This is our second year working with the Row 7 Seed Company, a chef-breeder collaboration between Dan Barber (of Blue Hill restaurant in NY), Michael Mazourek (Cornell University plant breeder) and seedsman Matthew Goldfarb. This group has spent the last decade perfecting new and unique varieties of veggies, breeding for deliciousness as their top priority. Farmer Al discovered Row 7 when he attended an Edible Education 101 course led by Dan Barber at UC Berkeley two years ago.
From the pages of The New York Times, Bon Appetit and Cooking Light, we're excited to offer the rich and flavorful Mini Butternut Squash (Honeynut & 898) and Koginut Squash grown on our farm in Brentwood, CA.
Organic Mini Butternut Squash (Honeynut): The Honeynut squash grew out of Cornell University, refined by plant breeder Michael Mazourek with feedback from chef Dan Barber, and was released to the public in 2011. It is stout, about 6" tall, and looks almost like a butternut squash was shrunk in a Honey, I Shrunk the Kids-style machine. The flavor is much more concentrated than a traditional butternut because the fruit is not diluted from water weight. Honeynuts have an intense natural sweetness that becomes rich, caramel-y, and almost malt-like when roasted at high heat. They also don’t have to be peeled because they have thin skin (similar to a delicata) and they have 3 times the amount of beta-carotene packed in.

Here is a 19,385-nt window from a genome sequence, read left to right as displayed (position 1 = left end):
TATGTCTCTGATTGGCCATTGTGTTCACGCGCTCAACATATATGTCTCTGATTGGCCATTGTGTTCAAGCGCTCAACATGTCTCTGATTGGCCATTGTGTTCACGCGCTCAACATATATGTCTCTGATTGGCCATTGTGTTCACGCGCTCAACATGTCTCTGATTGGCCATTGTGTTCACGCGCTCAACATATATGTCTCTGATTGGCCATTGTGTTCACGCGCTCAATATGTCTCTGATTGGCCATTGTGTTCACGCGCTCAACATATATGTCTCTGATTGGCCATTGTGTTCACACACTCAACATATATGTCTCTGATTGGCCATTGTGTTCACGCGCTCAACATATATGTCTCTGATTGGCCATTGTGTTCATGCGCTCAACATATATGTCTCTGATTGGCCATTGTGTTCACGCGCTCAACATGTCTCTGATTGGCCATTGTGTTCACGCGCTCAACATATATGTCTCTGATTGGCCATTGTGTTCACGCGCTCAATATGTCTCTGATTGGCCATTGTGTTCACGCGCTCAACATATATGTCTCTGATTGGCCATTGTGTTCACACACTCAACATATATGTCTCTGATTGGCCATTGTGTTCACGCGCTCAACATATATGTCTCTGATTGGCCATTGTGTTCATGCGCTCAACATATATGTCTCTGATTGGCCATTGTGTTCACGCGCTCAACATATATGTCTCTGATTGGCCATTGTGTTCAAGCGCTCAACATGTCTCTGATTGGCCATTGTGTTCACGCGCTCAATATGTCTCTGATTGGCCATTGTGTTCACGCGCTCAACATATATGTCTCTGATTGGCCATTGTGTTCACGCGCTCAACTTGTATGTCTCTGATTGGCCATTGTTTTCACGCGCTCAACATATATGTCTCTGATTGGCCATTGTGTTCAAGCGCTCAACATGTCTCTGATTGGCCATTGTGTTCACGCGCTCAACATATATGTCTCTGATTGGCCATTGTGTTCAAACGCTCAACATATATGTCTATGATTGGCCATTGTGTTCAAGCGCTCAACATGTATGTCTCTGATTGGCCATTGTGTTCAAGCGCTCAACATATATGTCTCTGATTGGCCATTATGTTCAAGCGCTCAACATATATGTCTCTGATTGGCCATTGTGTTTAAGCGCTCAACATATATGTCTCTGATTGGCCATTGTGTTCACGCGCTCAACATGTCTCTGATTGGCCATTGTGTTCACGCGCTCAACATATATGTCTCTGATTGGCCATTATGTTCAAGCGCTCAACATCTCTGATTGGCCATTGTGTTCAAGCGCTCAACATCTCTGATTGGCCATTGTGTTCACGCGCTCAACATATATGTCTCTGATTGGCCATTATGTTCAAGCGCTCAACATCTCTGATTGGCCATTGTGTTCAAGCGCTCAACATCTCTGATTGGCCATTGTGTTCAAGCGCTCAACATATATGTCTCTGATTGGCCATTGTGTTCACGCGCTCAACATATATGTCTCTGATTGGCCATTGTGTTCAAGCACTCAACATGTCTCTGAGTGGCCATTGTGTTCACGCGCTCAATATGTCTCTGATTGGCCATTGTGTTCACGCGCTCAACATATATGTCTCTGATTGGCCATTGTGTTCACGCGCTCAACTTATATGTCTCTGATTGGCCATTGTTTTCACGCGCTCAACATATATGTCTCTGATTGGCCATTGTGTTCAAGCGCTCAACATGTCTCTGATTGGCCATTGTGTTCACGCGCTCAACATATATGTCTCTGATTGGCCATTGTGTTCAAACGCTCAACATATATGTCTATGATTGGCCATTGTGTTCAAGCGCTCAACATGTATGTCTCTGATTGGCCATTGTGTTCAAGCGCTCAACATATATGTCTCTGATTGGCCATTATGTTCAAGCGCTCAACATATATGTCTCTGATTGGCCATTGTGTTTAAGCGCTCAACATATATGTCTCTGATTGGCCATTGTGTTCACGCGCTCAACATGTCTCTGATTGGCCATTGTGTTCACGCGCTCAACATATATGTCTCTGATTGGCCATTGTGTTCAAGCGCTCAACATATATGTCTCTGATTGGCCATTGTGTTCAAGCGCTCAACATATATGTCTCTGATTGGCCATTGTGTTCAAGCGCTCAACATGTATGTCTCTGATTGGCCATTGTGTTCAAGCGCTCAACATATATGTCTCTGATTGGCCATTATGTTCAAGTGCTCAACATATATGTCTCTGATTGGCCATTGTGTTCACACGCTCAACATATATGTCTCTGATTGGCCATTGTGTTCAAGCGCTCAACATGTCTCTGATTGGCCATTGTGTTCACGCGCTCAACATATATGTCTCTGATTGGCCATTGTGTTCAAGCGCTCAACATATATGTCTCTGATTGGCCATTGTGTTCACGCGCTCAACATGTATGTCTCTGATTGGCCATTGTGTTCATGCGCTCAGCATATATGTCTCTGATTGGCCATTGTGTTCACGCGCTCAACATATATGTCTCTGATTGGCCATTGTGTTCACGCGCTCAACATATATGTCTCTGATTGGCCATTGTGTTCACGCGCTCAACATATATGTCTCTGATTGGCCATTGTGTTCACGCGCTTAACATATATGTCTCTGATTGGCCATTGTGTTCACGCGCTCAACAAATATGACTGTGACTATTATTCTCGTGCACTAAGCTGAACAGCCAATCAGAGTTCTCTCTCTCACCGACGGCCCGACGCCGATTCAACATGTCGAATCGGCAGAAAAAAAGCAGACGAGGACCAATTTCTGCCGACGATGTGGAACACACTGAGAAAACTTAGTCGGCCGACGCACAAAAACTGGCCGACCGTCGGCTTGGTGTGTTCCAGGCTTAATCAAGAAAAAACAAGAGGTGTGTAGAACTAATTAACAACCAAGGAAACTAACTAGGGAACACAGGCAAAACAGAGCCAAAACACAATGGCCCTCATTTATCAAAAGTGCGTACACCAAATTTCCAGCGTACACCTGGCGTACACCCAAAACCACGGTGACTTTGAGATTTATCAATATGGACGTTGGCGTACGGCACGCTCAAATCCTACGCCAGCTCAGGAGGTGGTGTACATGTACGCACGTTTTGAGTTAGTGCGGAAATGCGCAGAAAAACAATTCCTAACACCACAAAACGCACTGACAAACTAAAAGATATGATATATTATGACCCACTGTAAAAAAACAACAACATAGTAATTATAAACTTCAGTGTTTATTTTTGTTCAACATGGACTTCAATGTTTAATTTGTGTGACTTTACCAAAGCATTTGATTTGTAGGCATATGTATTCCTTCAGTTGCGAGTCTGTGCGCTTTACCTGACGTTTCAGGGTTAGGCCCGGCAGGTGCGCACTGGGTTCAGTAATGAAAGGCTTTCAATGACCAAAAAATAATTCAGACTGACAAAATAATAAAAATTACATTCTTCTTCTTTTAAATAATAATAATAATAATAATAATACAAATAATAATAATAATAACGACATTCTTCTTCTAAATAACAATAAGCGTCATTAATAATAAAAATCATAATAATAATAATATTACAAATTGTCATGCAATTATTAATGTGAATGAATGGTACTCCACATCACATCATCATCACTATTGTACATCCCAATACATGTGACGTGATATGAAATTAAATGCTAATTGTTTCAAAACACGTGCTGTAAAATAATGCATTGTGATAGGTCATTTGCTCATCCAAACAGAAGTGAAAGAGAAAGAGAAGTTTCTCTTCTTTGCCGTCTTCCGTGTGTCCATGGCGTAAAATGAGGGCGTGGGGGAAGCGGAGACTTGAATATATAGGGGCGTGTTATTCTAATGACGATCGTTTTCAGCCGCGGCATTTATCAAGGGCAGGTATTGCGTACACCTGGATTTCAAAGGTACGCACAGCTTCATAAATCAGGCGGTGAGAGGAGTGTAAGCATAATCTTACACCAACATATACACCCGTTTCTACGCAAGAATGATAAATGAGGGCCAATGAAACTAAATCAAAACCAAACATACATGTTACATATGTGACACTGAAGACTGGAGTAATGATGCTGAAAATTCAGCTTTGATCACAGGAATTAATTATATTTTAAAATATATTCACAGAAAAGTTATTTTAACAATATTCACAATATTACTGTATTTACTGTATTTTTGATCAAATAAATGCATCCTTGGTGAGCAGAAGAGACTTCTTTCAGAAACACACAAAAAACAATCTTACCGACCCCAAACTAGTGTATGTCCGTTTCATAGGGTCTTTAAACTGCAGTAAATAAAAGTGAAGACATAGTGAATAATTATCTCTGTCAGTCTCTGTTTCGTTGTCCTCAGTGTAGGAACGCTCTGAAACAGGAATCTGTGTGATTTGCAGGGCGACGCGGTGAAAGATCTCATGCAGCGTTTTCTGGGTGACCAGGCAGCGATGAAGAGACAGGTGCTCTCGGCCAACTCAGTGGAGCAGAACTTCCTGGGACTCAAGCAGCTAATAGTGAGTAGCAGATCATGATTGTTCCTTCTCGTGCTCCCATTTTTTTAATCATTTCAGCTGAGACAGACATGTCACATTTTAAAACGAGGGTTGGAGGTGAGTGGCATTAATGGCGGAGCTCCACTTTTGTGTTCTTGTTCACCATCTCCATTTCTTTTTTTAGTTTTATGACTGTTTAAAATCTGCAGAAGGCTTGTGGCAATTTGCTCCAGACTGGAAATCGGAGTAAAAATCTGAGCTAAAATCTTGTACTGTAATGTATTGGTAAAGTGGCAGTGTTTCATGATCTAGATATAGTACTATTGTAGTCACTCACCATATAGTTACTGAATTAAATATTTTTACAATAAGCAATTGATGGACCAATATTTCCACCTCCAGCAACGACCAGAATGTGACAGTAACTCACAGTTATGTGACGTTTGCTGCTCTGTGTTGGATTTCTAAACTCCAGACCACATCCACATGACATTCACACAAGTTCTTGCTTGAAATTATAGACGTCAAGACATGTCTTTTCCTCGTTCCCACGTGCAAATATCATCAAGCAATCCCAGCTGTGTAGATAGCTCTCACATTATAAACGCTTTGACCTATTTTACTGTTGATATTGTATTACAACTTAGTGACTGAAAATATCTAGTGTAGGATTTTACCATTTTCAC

Organic Mini Butternut Squash (898): After releasing the Honeynut, and the launch of Row 7 Seed Company, breeder Mazourek never saw his work as finished. Together, he and Dan started to ask: how can we one-up the Honeynut? Noticing that the Honeynut’s thin skin caused it to go downhill in storage after November, Mazourek continued to tinker, selecting for outstanding flavor along the way. Still in the experimental phase, the 898 squash is the delicious result: a longer-storing, even-more-mini butternut packed with flavor and nutrition. With candy-like Brix measurements that can reach 15+, it’s sweet enough for dessert, and one serving contains more than double the Recommended Dietary Allowance of Vitamin A.
Organic Koginut Squash (Robin's): This unique little pumpkin has a built-in ripeness indicator. Fruit turn from green to bronze on the vine, so farmers know exactly when to pick for peak flavor and nutrition. (Could vine-ripened squash be the new vine-ripened tomato?) The Koginut has a creamy smooth texture and a sophisticated flavor profile (like a combination of butternut and kabocha without the overbearing squashiness you find in some gourds) that couples incredibly well dressed with brown butter, Maldon salt and a splash of lemon juice, when roasted whole in the oven. The skin pulls away easily from the flesh and the skin even has a pleasant taste. We also enjoyed the heady aroma that filled our farm kitchen when cooking with them!